For this reason, Germany, and especially Merkel, has to balance and level the nonsense of politicians like former French President Nicolas Sarkozy and incumbent President Emmanuel Macron.

Merkel believes that it is necessary to build a new set of relationships with global powerhouses such as the U.S., Russia and China. Being well aware of the shift in the center of gravity of the global system and of the era called “the new normal,” she is putting in a considerable effort for strong relationships with Turkey.

The EU needs to reinvent itself and revive its resources and capabilities. The EU is taking on a pioneering role, in the name of the world economy and global trade, on topics like carbon emissions and zero waste. And plotting a new story in this field could be a permanent way out for the EU’s future.

Otherwise, the future of the project will be increasingly threatened by the risk of right-wing extremism and increasing disbelief toward the culture of solidarity.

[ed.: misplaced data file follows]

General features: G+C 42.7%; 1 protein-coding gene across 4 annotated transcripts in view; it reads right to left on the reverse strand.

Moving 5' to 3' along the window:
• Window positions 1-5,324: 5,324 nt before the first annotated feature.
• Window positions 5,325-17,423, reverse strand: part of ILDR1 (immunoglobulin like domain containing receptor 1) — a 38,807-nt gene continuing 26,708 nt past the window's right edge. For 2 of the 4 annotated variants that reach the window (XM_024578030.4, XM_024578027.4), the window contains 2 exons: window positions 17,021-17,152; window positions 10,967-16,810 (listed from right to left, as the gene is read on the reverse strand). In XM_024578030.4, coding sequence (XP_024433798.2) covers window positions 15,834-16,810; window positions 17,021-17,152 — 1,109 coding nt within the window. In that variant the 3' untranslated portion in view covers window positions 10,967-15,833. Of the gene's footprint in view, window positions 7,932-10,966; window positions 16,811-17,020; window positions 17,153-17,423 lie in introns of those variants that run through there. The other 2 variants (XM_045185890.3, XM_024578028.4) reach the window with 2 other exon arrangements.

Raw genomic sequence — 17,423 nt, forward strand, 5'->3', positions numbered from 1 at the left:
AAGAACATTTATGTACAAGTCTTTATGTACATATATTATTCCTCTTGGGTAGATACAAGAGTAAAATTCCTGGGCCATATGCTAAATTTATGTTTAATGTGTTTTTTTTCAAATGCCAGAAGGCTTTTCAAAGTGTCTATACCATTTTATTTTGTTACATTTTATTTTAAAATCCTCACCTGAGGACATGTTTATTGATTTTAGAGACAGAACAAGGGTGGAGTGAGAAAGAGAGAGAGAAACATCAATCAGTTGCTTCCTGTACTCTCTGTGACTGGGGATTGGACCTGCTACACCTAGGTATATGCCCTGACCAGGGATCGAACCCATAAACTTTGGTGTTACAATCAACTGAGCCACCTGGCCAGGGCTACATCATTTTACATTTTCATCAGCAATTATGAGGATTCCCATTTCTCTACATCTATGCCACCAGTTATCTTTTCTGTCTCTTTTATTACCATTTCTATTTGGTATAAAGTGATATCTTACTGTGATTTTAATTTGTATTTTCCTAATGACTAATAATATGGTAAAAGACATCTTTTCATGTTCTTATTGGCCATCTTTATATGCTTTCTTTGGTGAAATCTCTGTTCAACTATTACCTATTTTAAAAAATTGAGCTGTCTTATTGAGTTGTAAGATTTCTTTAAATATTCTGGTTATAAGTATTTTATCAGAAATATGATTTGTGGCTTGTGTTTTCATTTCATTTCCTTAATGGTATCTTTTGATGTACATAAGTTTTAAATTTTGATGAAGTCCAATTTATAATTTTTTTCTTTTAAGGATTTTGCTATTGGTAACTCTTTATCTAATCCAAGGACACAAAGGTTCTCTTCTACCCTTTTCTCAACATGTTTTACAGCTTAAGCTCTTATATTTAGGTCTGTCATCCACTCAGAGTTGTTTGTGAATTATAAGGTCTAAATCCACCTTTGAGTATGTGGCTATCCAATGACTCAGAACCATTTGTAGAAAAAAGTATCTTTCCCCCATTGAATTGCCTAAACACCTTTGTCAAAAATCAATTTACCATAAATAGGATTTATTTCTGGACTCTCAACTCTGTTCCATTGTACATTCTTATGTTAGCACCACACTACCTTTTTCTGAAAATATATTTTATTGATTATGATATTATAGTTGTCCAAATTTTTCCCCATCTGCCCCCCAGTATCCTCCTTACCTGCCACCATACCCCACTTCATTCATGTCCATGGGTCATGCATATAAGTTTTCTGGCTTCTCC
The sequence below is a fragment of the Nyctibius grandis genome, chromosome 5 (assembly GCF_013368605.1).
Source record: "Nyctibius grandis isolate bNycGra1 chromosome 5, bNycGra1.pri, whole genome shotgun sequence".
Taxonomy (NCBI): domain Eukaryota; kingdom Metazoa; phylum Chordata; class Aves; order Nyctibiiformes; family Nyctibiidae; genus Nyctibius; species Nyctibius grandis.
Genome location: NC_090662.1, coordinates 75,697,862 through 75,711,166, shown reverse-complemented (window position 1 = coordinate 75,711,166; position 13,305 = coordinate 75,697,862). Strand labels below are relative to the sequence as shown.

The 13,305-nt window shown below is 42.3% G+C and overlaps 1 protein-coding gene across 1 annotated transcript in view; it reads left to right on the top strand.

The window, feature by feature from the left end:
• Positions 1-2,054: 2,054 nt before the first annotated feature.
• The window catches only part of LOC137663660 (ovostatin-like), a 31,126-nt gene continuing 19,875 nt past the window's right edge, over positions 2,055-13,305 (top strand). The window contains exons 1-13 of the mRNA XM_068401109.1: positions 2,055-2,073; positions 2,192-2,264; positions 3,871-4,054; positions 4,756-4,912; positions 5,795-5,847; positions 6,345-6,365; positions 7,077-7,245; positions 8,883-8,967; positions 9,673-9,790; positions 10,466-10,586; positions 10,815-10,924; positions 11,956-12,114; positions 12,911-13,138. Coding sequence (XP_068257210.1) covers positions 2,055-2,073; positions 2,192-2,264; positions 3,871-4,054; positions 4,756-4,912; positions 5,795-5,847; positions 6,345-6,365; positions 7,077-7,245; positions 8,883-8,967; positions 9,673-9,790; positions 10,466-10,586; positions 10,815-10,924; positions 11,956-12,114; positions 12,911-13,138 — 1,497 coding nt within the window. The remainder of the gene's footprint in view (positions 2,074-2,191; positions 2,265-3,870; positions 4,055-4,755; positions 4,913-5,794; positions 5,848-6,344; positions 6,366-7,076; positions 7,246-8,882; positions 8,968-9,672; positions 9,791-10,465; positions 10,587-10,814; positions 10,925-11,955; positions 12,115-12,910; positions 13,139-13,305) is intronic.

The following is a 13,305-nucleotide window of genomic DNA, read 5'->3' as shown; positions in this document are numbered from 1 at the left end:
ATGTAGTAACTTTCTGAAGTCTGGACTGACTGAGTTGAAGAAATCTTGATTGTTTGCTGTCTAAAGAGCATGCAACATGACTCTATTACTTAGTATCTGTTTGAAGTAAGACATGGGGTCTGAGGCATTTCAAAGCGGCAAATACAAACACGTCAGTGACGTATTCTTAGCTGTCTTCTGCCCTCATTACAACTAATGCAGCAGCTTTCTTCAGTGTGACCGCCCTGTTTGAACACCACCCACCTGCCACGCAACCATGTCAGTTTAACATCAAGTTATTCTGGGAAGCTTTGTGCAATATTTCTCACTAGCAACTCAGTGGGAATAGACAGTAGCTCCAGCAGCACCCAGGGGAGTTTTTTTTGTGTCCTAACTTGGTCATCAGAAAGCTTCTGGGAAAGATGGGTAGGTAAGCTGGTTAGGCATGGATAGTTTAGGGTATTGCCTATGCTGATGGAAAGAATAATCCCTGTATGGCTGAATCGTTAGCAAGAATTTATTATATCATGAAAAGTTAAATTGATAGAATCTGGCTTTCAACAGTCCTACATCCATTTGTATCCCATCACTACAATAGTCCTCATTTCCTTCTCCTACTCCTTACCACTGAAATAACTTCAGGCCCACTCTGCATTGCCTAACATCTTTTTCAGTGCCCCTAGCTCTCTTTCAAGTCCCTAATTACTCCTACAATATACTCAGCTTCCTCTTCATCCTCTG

Future of US dollar

The United States is preparing to hold one of the most interesting presidential elections in its history. Of course, the struggle between the two candidates is being followed with great curiosity worldwide.

In an environment adorned with the harshest messages in history, where candidates directly insult each other, strange scenarios are being discussed. Let alone the citizens on the street, even Facebook founder Mark Zuckerberg expressed his concern that there might be armed clashes on the street and protests in favor of the candidates on the election night. He also indicated that the U.S. will talk a lot about what will happen until Election Day and after.

Having said that, international economic circles are seriously discussing what will be the effects on the global economic-political system in the scenarios where U.S. President Donald Trump or Democratic presidential candidate Joe Biden would be the next U.S. president.